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I have a Kiwi spec file that looks something like this:

#import "Kiwi.h"
#import "MyCollection.h"

SPEC_BEGIN(CollectionSpec)

describe(@"Collection starting with no objects", ^{
    MyCollection *collection = [MyCollection new];

    context(@"then adding 1 object", ^{
        MyObject *object = [MyObject new];
        [collection addObject:object];
        it(@"has 1 object", ^{
            [collection shouldNotBeNil];
            [collection.objects shouldNotBeNil];
            [[theValue(collection.objects.count) should] equal:theValue(1)]; //failing test
        });

        context(@"then removing 1 object", ^{
            [collection removeObject:object];
            it(@"has 0 objects", ^{
                [[theValue(collection.objects.count) should] equal:theValue(0)]; //passing test
            });
        });
    });
});

SPEC_END

Running the spec results in one failure at this line of code [[theValue(collection.objects.count) should] equal:theValue(1)];

Here's the strange part - if I remove the whole context(@"then removing 1 object", ^{...}) block from the spec the aforementioned test passes.

This leads me to believe that the [collection removeObject:object] line is getting executed before the failing test. I have a feeling I may be misunderstanding the order that blocks are executed in.

Any suggestions would be appreciated!

share|improve this question
    
you do not need __block on collection or object, since you are not assigning to either one anywhere –  newacct Apr 13 '13 at 6:54
    
You're right - I have edited my question. When I change this I still see the same behaviour though. –  Barjavel Apr 13 '13 at 7:40
    
i don't know much about Kiwi, but you sure [collection shouldNotBeNil]; is correct? if collection is nil it will just be nop –  Bryan Chen Apr 13 '13 at 12:55
    
shouldNotBeNil is a standard part of the Kiwi library, but I can see how it might look misleading. Note that it is not a normal method call - it is actually a macro that ends up adding an expectation type to the spec object. So it's not actually passing a message to a potentially nil object. You can checkout all of Kiwi's source code here if you'd like a closer look? - github.com/allending/Kiwi –  Barjavel Apr 13 '13 at 13:49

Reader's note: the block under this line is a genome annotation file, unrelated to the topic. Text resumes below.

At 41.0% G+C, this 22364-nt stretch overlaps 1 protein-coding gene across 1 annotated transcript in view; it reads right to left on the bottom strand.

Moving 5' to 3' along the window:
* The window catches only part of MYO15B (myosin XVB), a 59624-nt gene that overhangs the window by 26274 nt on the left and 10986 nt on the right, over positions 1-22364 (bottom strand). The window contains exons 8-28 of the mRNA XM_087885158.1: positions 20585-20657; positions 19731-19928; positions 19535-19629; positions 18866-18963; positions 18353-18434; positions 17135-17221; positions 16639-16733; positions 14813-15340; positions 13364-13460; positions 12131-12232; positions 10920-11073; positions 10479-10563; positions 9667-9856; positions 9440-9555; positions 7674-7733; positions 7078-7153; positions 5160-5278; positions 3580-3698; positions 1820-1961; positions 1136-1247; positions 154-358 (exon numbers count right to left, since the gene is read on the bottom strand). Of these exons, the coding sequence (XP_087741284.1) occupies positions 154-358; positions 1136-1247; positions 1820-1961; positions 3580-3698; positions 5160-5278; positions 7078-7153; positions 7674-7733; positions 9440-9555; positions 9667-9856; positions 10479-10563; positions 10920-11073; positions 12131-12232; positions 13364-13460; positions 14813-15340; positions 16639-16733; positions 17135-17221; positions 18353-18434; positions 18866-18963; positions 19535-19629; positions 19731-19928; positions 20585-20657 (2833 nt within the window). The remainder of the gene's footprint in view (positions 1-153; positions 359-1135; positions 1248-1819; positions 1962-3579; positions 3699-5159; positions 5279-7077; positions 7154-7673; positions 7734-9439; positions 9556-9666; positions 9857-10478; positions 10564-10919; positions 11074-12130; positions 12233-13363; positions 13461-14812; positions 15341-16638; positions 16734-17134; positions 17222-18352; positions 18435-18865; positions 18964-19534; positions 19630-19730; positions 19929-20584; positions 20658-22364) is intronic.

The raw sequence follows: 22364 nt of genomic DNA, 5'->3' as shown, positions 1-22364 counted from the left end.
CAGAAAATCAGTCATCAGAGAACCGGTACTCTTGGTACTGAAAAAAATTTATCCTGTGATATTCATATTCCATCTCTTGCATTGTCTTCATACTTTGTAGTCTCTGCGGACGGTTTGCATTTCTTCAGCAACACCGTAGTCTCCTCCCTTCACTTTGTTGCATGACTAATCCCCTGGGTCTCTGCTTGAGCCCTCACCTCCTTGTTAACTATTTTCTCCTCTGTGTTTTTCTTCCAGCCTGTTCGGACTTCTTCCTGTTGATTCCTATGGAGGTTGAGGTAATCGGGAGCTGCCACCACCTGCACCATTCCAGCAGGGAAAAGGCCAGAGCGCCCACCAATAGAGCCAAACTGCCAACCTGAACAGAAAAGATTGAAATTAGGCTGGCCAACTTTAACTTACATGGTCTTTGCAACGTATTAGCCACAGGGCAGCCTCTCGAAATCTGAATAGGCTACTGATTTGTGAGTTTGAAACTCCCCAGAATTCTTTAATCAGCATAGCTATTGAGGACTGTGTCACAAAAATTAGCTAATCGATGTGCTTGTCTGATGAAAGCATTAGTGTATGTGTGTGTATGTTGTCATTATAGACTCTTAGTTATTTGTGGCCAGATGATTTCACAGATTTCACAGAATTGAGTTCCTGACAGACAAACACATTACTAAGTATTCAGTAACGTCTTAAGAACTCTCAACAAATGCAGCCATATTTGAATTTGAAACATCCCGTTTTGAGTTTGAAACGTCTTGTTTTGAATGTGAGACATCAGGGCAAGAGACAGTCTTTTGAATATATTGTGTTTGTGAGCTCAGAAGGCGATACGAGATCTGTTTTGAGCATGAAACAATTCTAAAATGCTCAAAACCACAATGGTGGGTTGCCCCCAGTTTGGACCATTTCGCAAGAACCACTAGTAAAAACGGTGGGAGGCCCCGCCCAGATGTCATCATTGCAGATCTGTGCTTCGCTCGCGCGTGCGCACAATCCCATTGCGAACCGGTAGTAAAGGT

1  
Also, you could eliminate your shouldNotBeNil checks and replace the count checks with the simpler: [[collection.objects should] haveCountOf:integer]. The haveCountOf: message doesn't require use of theValue, you pass it a scalar integer. Since the should will implicitly assert that collection.objects is not nil (and thus would also fail if collection itself is nil), it's safe to do this without a separate shouldNotBeNil assertion even when you are checking for a count of zero. –  esker Apr 15 '13 at 12:22

1 Answer 1

up vote 9 down vote accepted

You are correct that [collection removeObject:object] is getting executed before the failing test. Think of Kiwi tests as operating in two passes:

  1. Setup: the code in your test file is executed from top to bottom to set up the test contexts and expectations
  2. Execution: each unit test is run, basically one per it/specify statement, with the correct setup/teardown code repeated for each test

Note that most of the code in a Kiwi test file is specified as a series of blocks sent to the Kiwi functions. Any code that doesn't follow the Kiwi block patterns, such as your code that initializes/modifies the collection variable, might thus execute at an unexpected time. In this case, all of the collection modification code is being executed during the first pass when setting up your tests, and then your tests are run.

Solution

Declare collection with a __block modifier, and use beforeEach to instantiate and modify the collection object:

describe(@"Collection starting with no objects", ^{
    __block MyCollection *collection;
    beforeEach(^{
        collection = [MyCollection new];
    });

    context(@"then adding 1 object", ^{
        beforeEach(^{
            MyObject *object = [MyObject new];
            [collection addObject:object];
        });
        it(@"has 1 object", ^{
            ...
        });

        context(@"then removing 1 object", ^{
            beforeEach(^{
                [collection removeObject:object];
            });
            it(@"has 0 objects", ^{
                ...

The beforeEach blocks tell Kiwi to specifically run the given code once per unit test, and with nested contexts, the blocks will be executed in sequence as needed. So Kiwi will do something like this:

// run beforeEach "Collection starting with no objects"
collection = [MyCollection new]
// run beforeEach "then adding 1 object"
MyObject *object = [MyObject new]
[collection addObject:object]
// execute test "has 1 object"
[collection shouldNotBeNil]
[collection.objects shouldNotBeNil]
[[theValue(collection.objects.count) should] equal:theValue(1)]

// run beforeEach "Collection starting with no objects"
collection = [MyCollection new]
// run beforeEach "then adding 1 object"
MyObject *object = [MyObject new]
[collection addObject:object]
// run beforeEach "then removing 1 object"
[collection removeObject:object]
// execute test "has 0 objects"
[[theValue(collection.objects.count) should] equal:theValue(0)]

The __block modifier will ensure that the collection object reference can be properly retained and modified through all of these block functions.

share|improve this answer
    
This explanation has really helped! I now think of the context/describe blocks as being logical separators only, with any code needing to be in some other type of Kiwi block. Thanks for all the info - much appreciated! –  Barjavel Apr 15 '13 at 19:30

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